Ethics Reforms Pass Assembly

Hawley supports package, says more can be done
February 15, 2007

The state Assembly yesterday passed an ethics reform bill that would set higher ethical standards for public officials, significantly strengthen penalties for violations, establish an independent public integrity panel with far-reaching powers, and reorganize the Legislative Ethics Committee.

The Assembly Minority Conference introduced two amendments that would eliminate pension benefits for elected officials convicted of a felony and require public hearings on the ethics reform act prior to it being enacted into law. Both were defeated.

“The ethics reforms I supported are a good step forward, but the amendments our Conference offered would have made these reforms even stronger by preventing elected officials convicted of a felony from collecting their pensions and requiring public hearings on ethics reforms,” said Hawley.

“It is essential to any democracy that public input is taken very seriously, without legislation being created and debated behind closed doors,” Hawley said. “As we move forward in an age of reform, we must increase transparency and give the people of this state a voice in Albany.”

“To enact a true ethics reform bill, there must be provisions to deny someone, who violates public trust, their taxpayer-funded pension and benefits,” said Hawley. “Elected officials should be held responsible for abuses of power that weaken our government and diminish its effectiveness.”

Included in the ethics reform bill that passed Wednesday:

  • Lobbying Reforms - Prohibits all gifts of more than “nominal value” from lobbyists and their clients, including travel, lodging and other expenses, and broadens the types of lobbying activities that lobbyists must disclose;
  • Gifts - Prohibits all gifts of more than “nominal value” from non-lobbyists to public officials where such gifts might appear designed to influence the official;
  • Honoraria - Bans virtually all honoraria for statewide elected officials, agency heads and legislators;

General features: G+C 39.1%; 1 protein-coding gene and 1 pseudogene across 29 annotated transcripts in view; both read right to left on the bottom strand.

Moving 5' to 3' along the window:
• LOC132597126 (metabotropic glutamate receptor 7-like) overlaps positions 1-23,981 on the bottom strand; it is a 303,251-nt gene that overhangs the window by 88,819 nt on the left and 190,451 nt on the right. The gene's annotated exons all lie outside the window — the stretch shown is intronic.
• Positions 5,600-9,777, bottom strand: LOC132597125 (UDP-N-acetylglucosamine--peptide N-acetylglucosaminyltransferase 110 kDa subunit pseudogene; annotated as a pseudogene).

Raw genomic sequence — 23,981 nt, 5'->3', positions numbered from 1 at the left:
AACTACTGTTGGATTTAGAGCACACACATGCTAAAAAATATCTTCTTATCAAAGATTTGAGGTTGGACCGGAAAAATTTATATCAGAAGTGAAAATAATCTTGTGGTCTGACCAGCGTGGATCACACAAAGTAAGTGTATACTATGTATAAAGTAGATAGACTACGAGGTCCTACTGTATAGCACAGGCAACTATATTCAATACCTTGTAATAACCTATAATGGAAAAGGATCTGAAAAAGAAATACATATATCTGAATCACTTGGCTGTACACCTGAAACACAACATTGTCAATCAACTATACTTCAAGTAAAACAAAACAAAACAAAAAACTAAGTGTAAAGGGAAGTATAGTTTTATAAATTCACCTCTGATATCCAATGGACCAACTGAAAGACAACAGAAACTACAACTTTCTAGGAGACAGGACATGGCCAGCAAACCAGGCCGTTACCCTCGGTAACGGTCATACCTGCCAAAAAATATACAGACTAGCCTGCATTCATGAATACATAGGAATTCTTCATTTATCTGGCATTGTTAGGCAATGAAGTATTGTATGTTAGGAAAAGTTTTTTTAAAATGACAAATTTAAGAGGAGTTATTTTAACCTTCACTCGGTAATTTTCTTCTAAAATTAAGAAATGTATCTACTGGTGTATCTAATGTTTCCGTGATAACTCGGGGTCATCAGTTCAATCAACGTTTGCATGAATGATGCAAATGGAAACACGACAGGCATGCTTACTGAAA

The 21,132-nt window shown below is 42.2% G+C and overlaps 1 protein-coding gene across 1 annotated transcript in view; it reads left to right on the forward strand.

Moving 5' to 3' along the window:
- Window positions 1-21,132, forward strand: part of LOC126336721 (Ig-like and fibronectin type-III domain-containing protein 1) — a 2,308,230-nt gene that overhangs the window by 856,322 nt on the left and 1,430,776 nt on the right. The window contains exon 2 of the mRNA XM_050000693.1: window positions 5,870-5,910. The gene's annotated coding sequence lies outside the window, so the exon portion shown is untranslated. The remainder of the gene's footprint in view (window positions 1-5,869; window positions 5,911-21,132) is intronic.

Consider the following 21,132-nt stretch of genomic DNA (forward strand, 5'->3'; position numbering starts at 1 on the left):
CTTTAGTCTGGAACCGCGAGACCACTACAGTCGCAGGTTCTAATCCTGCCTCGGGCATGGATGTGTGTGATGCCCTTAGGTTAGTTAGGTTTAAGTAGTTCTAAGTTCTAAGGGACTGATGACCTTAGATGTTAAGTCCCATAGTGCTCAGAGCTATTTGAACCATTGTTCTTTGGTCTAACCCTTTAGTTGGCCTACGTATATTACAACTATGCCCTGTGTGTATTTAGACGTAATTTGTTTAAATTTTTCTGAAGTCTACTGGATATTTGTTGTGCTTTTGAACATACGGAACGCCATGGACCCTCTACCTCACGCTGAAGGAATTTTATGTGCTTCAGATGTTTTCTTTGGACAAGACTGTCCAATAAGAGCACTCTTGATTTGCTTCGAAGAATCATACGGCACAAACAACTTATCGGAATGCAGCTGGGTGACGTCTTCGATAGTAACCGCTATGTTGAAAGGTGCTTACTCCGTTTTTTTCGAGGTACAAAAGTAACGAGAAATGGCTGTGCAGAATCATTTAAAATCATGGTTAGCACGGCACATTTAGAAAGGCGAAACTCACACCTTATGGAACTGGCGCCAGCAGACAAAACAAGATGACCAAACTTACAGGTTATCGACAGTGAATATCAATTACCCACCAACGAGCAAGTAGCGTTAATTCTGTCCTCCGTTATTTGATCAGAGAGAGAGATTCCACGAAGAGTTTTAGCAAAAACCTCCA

• Anti-Nepotism Policy - Prohibits state employees from participating in any personnel decision or contracting matter concerning a relative;
  • Political Hiring - Bars non-legislative employees from asking about the political affiliation, contributions or voting records of prospective employees;
  • Soliciting Contributions - Prohibits non-legislative employees from using their authority or influence to “compel or induce” any other employee to make political contributions;
  • Running for Elective Office - Prevents agency heads from becoming candidates for any compensated elective office unless they resign or take an unpaid leave of absence;
  • Taxpayer-Financed Advertisements - Prohibits elected government officials and candidates for elected local, state or federal office from appearing in taxpayer-funded advertisements;
  • Revolving Door - Closes the “revolving door” loophole by prohibiting former legislative employees from directly lobbying the legislature for two years, and expands the revolving door restrictions for Executive Chamber employees to preclude appearances before any state agency.

The legislation also strengthens penalties for violations of the state Public Officers Law and state Lobbying Law. The maximum civil penalty for public officers who commit ethics violations will be increased from $10,000 to $40,000 plus the value of any associated gain.

Lobbyists who repeatedly flout lobbying laws will be subject to suspension.

The legislation combines the current State Ethics Commission and State Lobbying Commission to create a new State Commission on Public Integrity with broad authority to enforce ethics and lobbying laws.